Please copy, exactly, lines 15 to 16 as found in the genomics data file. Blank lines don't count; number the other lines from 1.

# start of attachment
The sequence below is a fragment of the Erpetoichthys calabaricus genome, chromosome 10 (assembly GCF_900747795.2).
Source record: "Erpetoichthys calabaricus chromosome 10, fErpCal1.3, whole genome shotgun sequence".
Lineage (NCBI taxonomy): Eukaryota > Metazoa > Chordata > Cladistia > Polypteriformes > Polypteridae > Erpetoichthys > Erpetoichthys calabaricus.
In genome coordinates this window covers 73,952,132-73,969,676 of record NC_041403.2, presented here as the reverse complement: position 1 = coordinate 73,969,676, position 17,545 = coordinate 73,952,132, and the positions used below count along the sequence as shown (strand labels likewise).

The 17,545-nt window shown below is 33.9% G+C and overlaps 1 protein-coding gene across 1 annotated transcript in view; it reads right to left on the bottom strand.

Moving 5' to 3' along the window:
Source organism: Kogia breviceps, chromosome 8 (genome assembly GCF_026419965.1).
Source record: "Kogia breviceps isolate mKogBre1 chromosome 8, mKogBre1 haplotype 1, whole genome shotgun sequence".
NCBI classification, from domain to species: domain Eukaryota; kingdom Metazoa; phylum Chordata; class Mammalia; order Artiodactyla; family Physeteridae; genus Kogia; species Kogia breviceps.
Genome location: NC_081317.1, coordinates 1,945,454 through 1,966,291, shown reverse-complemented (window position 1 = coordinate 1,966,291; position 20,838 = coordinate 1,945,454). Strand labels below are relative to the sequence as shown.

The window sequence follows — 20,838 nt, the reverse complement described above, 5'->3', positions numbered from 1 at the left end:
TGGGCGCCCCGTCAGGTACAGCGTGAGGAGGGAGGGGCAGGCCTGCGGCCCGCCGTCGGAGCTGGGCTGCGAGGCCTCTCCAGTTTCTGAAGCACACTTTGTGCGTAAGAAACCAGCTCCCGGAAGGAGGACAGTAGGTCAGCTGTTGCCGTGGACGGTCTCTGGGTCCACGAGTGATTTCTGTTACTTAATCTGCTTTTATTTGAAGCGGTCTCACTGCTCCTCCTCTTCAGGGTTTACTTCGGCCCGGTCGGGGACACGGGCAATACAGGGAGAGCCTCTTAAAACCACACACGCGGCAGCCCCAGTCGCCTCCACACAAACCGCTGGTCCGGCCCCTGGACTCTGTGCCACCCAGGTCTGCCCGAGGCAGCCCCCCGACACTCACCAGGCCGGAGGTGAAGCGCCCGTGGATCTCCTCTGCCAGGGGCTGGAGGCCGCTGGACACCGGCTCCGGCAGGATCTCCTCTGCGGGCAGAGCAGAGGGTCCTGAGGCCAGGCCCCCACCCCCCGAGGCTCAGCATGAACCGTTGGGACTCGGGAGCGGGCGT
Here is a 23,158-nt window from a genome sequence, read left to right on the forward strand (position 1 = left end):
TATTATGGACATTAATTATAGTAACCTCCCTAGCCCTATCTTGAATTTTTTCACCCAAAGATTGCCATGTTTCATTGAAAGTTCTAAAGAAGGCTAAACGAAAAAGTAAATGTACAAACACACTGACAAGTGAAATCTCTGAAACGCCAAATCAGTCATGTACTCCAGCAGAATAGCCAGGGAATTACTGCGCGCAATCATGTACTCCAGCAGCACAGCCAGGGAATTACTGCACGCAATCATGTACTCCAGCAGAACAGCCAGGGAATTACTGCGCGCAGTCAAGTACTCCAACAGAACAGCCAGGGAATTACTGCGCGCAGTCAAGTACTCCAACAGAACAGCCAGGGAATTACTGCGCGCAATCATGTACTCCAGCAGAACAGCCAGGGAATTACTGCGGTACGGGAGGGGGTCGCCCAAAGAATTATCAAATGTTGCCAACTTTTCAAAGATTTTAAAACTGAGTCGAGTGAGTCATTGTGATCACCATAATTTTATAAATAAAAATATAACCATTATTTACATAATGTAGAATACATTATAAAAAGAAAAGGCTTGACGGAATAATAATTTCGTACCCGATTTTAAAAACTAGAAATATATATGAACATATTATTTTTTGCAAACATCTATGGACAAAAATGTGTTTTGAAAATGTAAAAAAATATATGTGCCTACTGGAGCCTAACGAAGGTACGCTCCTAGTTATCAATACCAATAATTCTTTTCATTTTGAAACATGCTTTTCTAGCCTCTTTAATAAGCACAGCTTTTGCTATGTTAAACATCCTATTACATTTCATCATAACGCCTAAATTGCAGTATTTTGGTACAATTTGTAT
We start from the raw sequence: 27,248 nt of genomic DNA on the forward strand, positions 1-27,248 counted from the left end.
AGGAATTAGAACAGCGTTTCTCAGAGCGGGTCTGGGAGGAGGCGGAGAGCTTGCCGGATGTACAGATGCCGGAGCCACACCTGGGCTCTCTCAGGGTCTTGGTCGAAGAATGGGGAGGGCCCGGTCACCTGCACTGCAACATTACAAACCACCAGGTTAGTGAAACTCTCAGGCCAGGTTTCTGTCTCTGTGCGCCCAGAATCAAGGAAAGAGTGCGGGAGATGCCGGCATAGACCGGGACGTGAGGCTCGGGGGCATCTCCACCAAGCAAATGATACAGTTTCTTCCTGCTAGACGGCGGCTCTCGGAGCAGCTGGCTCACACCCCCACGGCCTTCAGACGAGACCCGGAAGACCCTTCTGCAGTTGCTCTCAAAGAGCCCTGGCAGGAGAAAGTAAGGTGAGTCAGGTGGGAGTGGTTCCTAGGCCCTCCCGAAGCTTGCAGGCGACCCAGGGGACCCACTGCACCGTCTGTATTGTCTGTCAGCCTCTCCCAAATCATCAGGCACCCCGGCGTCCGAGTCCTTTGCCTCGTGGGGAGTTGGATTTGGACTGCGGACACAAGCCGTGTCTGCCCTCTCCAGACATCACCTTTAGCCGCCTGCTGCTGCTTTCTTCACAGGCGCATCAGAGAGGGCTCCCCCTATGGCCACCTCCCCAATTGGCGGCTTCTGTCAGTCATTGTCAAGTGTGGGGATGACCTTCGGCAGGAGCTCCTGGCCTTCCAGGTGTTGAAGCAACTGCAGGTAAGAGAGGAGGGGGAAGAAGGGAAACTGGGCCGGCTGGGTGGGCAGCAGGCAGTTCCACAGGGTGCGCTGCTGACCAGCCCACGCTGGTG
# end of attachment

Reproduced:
We start from the raw sequence: 27,248 nt of genomic DNA on the forward strand, positions 1-27,248 counted from the left end.
AGGAATTAGAACAGCGTTTCTCAGAGCGGGTCTGGGAGGAGGCGGAGAGCTTGCCGGATGTACAGATGCCGGAGCCACACCTGGGCTCTCTCAGGGTCTTGGTCGAAGAATGGGGAGGGCCCGGTCACCTGCACTGCAACATTACAAACCACCAGGTTAGTGAAACTCTCAGGCCAGGTTTCTGTCTCTGTGCGCCCAGAATCAAGGAAAGAGTGCGGGAGATGCCGGCATAGACCGGGACGTGAGGCTCGGGGGCATCTCCACCAAGCAAATGATACAGTTTCTTCCTGCTAGACGGCGGCTCTCGGAGCAGCTGGCTCACACCCCCACGGCCTTCAGACGAGACCCGGAAGACCCTTCTGCAGTTGCTCTCAAAGAGCCCTGGCAGGAGAAAGTAAGGTGAGTCAGGTGGGAGTGGTTCCTAGGCCCTCCCGAAGCTTGCAGGCGACCCAGGGGACCCACTGCACCGTCTGTATTGTCTGTCAGCCTCTCCCAAATCATCAGGCACCCCGGCGTCCGAGTCCTTTGCCTCGTGGGGAGTTGGATTTGGACTGCGGACACAAGCCGTGTCTGCCCTCTCCAGACATCACCTTTAGCCGCCTGCTGCTGCTTTCTTCACAGGCGCATCAGAGAGGGCTCCCCCTATGGCCACCTCCCCAATTGGCGGCTTCTGTCAGTCATTGTCAAGTGTGGGGATGACCTTCGGCAGGAGCTCCTGGCCTTCCAGGTGTTGAAGCAACTGCAGGTAAGAGAGGAGGGGGAAGAAGGGAAACTGGGCCGGCTGGGTGGGCAGCAGGCAGTTCCACAGGGTGCGCTGCTGACCAGCCCACGCTGGTG